There are times when an audience doesn’t clap because they don’t enjoy what they’re seeing. Then there are times when we are too stunned to applaud.
The latter applied often to The Dark Party, a dusky delight of sideshow performances by the three Dirty Brothers in which they subject their bodies to bizarre or painful-looking acts. While some scenes are comedic and damned good fun, some moments of struggle give the piece its haunting, Stygian radiance.
Cast as a comedy in the Spiegeltent season guide, there’s certainly plenty of that in the show. This is no stand-up act however; the wordless humour is of a dark variety. Often this is of an extreme, physical type that earned gasps from the audience. Shock value aside, the humour works becaus we very quickly get a sense of the characters, and we can empathise with the put-upon brother who seems to come out worst in most situations.
While comedy might be the guest of honour at this gathering, a dramatic presence is as much the life of the party. We might think “It must be safe, the performers know what they’re doing” or “That’s a clever illusion”, but when you see a fishing hook through an upper arm at close range in a scene worthy of Dante’s Inferno, you know that this is real, with real risk involved. It feels like a Salvador Dali painting has come to life and slapped you on the buttocks – amazement teeters between apprehension and curious delight.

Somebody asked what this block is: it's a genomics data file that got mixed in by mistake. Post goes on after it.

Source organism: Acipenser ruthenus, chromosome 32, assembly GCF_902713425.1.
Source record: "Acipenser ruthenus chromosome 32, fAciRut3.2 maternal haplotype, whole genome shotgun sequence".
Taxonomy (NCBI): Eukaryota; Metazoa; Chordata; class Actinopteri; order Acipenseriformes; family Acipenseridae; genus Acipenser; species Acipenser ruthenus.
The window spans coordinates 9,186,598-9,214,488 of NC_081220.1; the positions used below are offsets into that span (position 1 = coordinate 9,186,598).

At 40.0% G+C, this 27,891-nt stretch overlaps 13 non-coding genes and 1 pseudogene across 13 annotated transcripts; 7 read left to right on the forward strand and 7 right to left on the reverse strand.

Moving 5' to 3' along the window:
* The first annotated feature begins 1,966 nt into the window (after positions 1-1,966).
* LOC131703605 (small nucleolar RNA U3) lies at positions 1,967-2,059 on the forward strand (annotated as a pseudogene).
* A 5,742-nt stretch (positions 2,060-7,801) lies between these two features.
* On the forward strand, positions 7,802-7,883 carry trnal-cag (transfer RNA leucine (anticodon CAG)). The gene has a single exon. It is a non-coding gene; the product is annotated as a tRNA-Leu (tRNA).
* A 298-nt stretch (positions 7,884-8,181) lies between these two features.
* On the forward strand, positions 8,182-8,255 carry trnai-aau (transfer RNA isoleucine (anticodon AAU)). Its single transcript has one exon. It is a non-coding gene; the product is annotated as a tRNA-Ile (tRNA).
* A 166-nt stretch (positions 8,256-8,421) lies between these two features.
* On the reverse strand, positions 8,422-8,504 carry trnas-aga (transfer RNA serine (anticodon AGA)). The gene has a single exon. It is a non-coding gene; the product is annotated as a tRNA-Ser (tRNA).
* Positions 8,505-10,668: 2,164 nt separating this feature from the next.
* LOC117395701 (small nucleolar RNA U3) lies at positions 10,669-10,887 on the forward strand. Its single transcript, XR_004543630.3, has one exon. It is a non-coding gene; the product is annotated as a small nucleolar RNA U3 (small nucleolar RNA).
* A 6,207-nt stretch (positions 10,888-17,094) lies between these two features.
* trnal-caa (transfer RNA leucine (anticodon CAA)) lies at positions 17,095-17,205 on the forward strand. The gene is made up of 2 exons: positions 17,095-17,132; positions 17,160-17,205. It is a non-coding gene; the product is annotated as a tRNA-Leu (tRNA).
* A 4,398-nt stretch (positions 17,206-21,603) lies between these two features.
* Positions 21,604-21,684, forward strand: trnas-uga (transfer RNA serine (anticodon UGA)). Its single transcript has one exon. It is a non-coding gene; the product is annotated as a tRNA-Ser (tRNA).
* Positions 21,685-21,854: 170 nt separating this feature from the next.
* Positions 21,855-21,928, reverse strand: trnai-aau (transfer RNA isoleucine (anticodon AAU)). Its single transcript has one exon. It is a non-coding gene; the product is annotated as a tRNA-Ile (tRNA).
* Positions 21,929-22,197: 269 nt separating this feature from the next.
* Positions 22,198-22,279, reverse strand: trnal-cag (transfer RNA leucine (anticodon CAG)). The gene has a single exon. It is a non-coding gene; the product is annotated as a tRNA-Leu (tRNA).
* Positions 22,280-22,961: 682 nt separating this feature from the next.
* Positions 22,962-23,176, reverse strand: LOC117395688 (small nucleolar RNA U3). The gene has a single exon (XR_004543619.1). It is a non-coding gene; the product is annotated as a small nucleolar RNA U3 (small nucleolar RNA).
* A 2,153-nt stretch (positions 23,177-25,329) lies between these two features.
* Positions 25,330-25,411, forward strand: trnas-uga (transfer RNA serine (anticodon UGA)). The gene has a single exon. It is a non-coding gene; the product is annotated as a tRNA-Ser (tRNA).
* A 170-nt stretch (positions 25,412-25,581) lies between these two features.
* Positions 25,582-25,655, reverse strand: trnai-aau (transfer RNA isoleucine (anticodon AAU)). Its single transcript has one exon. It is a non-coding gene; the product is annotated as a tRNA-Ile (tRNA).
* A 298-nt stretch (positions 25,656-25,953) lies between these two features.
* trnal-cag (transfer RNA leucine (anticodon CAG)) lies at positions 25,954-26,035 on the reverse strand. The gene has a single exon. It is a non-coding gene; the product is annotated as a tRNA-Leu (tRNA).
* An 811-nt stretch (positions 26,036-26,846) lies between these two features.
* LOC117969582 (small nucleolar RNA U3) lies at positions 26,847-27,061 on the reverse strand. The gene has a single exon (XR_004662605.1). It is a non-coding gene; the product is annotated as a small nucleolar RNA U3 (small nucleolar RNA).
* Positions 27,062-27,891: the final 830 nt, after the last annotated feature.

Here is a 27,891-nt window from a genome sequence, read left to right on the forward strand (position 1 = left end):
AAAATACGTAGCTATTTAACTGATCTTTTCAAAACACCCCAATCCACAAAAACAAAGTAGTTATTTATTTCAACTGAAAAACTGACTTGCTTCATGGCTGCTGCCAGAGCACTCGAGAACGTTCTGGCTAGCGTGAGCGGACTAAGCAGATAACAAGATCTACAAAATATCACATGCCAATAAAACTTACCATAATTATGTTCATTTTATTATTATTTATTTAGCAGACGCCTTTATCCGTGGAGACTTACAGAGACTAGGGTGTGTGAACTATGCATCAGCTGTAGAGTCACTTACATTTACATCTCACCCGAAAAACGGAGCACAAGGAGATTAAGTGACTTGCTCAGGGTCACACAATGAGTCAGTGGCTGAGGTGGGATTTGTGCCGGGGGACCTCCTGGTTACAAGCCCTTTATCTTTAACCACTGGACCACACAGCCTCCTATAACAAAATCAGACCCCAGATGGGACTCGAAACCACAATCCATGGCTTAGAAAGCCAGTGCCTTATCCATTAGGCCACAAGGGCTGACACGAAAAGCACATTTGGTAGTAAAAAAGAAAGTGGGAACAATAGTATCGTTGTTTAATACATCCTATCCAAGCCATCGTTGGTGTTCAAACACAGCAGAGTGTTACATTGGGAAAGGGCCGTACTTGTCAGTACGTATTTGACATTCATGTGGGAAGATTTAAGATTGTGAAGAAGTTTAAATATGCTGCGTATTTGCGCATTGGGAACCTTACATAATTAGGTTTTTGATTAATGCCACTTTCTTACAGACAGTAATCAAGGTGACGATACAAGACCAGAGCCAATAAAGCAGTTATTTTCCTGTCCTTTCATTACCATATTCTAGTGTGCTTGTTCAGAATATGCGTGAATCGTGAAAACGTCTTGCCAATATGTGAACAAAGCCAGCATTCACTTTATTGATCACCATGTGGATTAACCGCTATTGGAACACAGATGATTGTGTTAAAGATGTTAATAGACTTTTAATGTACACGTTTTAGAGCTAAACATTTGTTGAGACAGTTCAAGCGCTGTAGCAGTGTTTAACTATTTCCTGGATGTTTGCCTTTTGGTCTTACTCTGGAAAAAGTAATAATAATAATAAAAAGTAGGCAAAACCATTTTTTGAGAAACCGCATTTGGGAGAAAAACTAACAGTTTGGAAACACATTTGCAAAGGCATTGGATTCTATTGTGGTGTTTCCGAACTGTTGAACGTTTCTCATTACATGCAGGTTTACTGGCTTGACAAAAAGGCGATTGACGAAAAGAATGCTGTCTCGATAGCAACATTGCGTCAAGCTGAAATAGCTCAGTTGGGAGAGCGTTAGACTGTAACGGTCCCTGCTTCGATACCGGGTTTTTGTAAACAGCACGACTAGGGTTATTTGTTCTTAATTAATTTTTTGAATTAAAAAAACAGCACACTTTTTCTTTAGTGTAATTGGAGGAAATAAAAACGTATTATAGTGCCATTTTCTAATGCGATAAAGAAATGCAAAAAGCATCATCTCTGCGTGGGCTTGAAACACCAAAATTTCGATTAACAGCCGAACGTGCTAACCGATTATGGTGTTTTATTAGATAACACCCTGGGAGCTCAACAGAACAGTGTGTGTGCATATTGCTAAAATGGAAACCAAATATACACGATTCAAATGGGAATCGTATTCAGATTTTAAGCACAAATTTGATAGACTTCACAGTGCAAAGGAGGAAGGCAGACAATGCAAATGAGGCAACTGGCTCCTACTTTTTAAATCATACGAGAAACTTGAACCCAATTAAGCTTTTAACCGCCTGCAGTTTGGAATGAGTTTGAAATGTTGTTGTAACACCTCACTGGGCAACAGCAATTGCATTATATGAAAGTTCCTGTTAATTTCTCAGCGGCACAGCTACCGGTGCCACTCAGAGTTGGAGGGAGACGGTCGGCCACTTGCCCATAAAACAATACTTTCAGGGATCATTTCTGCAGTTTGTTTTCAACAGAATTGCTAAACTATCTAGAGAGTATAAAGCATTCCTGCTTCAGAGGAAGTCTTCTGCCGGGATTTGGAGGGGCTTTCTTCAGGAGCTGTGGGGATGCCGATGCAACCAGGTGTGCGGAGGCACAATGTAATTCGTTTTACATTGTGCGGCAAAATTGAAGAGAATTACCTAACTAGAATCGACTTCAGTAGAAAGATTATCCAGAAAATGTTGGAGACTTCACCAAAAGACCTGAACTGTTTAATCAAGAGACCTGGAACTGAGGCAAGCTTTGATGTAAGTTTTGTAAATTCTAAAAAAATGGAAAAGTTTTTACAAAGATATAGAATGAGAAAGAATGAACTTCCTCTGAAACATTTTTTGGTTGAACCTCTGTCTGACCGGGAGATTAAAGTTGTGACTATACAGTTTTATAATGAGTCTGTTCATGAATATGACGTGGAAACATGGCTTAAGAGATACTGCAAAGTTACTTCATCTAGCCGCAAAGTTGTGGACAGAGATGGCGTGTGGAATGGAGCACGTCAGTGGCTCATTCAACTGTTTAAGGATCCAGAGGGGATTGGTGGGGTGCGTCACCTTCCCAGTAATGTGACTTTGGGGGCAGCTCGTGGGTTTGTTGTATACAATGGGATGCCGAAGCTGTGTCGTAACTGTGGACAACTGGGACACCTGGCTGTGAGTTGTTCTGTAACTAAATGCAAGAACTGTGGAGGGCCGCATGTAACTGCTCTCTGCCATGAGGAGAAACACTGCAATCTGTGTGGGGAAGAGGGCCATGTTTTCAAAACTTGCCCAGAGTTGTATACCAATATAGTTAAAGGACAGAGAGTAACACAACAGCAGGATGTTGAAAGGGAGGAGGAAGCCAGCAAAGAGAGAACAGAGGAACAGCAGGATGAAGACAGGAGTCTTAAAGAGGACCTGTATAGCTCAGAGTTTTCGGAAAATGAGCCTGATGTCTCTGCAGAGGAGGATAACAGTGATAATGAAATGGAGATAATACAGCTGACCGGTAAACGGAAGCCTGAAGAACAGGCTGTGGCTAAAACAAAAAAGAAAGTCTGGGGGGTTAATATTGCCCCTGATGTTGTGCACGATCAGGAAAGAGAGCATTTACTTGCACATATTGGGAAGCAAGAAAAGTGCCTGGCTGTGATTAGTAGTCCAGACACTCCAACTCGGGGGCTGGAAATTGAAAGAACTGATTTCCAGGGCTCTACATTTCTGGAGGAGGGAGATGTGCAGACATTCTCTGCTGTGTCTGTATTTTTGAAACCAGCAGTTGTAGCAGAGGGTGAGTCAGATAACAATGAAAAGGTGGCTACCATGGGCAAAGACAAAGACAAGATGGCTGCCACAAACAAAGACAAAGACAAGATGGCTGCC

The Dark Party dares to have impressive acts integrated into scenes where characters exhibit emotions from remorse to self-satisfaction. By being much more than a series of tricks, it is on the way to being a theatre piece except the beginning and ending felt rather tacked-on and the mood-setting introduction could be developed. It’s also a bit unfortunate that such a visual show often doesn’t lend itself to the flat seating of the Spiegeltent, so get there early to sit very close to the front.
I hadn’t seen the Dirty Brothers for some years, and while I enjoyed new scenes, maybe some of the lighter fun is missing from this outing. But this is of no matter for a dark party of such charms.